What children need to know about reading and writing before they can read or write is called early literacy.
As your child’s caregiver, you are their first teacher. The greatest amount of brain growth occurs between birth and age five, a time your child spends with you. By age three, 85% of the brain’s core structure is formed. As a child ages, the brain gets rid of weaker synaptic connections in favor of stronger ones. We can improve the strength of synaptic connections with experiences that reinforce learning that has already occurred.
In our Building Blocks to Early Literacy series, we will share early literacy tips for you to do at home to help your child get ready to learn to read.
Today’s Early Literacy Tip is: Exercise Fingers and Hands
Getting your child ready to learn to write is one of the most important benchmarks in getting them ready to learn to read. The process of learning to write is made up of many small steps all of which are critical in preparing them for the reading journey ahead of them.
Hand coordination and fine motor skills need to be developed so your child is able to learn proper grip and form when learning to write. Your child can get a head start on these skills by using very simple exercises and materials.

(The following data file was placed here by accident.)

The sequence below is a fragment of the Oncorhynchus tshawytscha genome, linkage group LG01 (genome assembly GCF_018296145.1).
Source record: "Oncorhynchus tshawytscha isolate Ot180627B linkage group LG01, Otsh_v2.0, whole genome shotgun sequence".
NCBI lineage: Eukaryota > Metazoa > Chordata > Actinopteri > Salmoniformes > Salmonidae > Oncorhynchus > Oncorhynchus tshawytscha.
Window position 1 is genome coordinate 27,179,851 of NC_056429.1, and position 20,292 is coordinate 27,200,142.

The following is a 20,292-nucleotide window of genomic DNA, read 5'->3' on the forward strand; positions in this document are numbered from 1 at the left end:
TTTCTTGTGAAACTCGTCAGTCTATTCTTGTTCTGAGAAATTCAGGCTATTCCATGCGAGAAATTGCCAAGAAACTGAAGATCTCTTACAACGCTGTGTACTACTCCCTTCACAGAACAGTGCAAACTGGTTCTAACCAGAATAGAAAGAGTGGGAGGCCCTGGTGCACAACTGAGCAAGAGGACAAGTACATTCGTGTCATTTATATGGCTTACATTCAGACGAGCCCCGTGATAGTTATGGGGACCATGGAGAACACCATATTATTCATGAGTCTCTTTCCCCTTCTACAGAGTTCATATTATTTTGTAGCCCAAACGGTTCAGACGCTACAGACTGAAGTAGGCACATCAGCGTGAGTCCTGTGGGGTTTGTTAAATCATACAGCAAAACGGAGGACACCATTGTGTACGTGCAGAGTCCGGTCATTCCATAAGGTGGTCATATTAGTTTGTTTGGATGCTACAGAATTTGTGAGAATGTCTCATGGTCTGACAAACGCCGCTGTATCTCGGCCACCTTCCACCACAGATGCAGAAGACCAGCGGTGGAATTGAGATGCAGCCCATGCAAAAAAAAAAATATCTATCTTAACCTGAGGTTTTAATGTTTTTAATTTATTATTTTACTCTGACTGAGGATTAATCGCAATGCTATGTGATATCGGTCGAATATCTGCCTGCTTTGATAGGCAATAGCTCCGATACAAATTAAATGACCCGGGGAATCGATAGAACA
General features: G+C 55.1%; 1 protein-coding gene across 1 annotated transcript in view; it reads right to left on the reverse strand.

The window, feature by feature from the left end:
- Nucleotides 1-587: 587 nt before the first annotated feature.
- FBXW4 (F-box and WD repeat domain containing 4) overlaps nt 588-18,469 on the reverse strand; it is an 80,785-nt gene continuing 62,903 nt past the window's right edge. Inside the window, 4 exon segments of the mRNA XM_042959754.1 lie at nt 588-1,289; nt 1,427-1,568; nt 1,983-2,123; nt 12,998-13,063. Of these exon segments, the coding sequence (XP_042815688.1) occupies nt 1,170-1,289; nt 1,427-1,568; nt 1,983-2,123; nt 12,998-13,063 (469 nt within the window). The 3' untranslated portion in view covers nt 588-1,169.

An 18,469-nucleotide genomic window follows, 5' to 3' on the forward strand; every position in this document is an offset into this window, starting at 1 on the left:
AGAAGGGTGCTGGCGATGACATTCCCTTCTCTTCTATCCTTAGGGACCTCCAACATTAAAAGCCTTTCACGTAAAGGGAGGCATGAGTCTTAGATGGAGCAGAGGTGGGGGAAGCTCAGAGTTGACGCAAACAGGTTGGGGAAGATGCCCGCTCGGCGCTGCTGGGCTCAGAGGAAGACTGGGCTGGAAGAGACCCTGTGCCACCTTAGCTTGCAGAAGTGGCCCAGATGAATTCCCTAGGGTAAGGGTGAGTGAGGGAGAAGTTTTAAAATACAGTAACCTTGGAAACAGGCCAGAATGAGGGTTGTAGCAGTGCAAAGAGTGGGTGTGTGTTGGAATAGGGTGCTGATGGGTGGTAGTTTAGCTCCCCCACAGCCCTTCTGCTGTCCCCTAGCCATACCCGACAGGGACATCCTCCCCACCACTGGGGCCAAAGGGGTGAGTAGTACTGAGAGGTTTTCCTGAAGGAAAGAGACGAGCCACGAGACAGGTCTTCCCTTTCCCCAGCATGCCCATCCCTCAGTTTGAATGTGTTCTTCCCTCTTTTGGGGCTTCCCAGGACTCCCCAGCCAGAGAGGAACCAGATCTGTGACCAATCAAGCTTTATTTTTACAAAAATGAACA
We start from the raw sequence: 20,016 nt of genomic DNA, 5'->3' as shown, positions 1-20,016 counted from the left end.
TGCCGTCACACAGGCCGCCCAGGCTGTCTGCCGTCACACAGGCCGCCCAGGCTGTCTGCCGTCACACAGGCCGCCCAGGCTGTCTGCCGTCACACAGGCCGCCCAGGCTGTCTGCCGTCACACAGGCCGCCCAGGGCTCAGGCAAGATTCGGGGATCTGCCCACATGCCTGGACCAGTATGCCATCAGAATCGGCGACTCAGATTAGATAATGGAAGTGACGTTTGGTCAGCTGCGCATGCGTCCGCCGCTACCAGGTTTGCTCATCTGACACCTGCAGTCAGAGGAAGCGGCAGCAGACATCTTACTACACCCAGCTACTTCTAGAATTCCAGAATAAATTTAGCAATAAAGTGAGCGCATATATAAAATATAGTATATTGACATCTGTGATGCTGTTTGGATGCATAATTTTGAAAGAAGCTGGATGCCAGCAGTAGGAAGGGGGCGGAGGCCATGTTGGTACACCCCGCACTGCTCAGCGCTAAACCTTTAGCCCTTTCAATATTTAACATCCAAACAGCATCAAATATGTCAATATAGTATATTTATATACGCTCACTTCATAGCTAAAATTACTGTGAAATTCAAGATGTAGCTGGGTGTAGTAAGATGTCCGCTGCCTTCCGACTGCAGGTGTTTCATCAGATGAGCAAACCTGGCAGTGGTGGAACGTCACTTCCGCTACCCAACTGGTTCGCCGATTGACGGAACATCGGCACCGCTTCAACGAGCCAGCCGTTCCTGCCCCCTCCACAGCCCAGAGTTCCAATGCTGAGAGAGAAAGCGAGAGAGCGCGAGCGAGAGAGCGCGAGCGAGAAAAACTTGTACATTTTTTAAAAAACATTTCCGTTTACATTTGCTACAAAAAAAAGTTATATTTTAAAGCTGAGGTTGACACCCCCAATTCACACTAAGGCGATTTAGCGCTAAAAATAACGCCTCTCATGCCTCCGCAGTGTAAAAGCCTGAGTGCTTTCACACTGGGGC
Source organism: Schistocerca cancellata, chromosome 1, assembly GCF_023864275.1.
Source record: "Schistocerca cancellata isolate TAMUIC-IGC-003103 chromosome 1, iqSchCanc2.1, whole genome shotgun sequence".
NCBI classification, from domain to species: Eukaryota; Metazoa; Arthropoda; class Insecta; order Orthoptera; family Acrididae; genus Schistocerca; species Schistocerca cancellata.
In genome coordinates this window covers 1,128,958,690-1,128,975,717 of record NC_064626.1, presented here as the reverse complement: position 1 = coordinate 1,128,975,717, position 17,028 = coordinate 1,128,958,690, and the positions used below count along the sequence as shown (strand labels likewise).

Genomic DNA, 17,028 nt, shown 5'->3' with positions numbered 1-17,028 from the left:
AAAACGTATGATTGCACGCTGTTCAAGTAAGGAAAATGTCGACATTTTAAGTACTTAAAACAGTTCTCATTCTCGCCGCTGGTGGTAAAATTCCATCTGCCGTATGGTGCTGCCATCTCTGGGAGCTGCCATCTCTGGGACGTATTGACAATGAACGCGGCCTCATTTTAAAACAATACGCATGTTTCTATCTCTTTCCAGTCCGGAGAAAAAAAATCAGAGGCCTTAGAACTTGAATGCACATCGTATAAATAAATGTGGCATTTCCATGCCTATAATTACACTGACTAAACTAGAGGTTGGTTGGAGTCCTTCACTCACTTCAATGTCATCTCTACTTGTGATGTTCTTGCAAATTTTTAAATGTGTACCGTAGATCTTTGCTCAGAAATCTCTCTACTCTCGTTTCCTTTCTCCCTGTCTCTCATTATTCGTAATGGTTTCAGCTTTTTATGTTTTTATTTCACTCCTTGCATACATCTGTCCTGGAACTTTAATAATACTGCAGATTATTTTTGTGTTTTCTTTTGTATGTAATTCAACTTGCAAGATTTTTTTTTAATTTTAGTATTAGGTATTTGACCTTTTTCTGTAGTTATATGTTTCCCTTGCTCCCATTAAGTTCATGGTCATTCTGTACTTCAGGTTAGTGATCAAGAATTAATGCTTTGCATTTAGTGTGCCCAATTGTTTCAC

Things as simple as letting your child tear construction paper can be one extremely helpful method; playing with playdough will both strengthen their hands and spark their creativity. Playing and building with blocks helps develop both coordination and focus. If your child likes coloring, and what child doesn’t, you can encourage them to use small crayons; even broken crayons are encouraged since smaller tools have been found to fit little hands perfectly, helping to even better develop their preliminary writing skills.
It’s never too early to give your child all the tools they need to learn to read and write and with these super-simple techniques you can make sure to get them on the right track, right away.